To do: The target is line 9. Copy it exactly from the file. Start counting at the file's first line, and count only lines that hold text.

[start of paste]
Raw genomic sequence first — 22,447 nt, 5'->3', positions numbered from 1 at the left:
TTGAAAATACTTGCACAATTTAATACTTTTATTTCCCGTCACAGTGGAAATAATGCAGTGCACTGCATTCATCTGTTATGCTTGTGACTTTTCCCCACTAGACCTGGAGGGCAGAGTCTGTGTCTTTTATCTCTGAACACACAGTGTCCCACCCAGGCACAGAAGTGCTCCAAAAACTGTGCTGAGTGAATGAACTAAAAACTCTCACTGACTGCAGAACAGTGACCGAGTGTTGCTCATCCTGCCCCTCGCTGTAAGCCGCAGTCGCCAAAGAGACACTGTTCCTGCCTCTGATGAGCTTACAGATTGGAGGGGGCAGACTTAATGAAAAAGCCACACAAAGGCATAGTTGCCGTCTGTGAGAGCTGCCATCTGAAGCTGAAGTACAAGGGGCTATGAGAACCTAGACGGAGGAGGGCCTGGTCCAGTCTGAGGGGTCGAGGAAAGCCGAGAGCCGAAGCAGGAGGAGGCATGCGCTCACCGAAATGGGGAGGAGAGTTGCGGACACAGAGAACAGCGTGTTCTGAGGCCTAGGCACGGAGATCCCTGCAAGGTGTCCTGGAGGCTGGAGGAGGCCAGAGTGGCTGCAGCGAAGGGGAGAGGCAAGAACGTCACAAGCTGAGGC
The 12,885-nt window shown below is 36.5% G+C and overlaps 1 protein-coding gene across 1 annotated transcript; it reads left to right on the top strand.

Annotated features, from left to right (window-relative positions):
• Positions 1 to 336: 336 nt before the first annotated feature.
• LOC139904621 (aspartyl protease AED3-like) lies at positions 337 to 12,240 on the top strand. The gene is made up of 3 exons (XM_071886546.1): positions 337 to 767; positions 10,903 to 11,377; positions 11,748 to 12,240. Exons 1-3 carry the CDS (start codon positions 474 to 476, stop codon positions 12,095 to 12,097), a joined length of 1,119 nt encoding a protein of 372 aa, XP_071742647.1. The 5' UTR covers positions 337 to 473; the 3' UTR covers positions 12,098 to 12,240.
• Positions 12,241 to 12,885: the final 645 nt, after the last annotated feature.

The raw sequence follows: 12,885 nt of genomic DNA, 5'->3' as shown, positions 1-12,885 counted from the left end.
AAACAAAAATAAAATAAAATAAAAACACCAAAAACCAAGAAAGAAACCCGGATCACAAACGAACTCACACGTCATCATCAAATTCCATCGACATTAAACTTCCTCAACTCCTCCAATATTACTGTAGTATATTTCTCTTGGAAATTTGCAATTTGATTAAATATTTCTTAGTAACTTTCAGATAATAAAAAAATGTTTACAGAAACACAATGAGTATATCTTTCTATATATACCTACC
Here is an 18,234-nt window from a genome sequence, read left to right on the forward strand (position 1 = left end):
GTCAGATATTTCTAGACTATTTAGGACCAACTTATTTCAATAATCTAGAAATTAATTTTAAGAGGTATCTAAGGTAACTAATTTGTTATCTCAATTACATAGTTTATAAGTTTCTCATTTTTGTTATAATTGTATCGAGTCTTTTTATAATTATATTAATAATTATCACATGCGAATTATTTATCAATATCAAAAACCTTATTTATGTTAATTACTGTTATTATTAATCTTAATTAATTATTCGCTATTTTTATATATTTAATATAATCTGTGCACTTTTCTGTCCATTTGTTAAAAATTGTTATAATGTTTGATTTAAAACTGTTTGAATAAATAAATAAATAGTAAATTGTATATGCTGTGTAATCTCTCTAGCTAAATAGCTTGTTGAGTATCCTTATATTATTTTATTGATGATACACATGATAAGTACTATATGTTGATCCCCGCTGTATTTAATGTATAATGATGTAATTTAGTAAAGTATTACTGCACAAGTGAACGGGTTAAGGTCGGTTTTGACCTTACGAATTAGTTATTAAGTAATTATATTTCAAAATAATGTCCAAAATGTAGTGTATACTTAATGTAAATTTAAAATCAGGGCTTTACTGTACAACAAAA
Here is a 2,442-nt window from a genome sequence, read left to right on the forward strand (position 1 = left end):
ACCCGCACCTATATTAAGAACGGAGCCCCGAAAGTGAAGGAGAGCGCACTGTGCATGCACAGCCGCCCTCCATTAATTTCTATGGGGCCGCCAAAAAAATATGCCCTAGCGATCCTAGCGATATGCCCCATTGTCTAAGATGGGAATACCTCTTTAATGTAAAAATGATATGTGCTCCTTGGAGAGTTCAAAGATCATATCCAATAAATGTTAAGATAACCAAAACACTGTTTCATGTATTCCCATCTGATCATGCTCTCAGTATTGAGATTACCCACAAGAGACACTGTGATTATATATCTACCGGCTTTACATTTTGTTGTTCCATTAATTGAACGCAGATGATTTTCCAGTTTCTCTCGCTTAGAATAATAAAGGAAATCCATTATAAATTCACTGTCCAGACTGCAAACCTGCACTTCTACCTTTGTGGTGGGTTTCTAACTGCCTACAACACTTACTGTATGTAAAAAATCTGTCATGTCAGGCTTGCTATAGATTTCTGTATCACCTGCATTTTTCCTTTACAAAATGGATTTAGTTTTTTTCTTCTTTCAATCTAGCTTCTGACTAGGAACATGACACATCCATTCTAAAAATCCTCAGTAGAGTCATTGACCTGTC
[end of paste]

AAACAAAAATAAAATAAAATAAAAACACCAAAAACCAAGAAAGAAACCCGGATCACAAACGAACTCACACGTCATCATCAAATTCCATCGACATTAAACTTCCTCAACTCCTCCAATATTACTGTAGTATATTTCTCTTGGAAATTTGCAATTTGATTAAATATTTCTTAGTAACTTTCAGATAATAAAAAAATGTTTACAGAAACACAATGAGTATATCTTTCTATATATACCTACC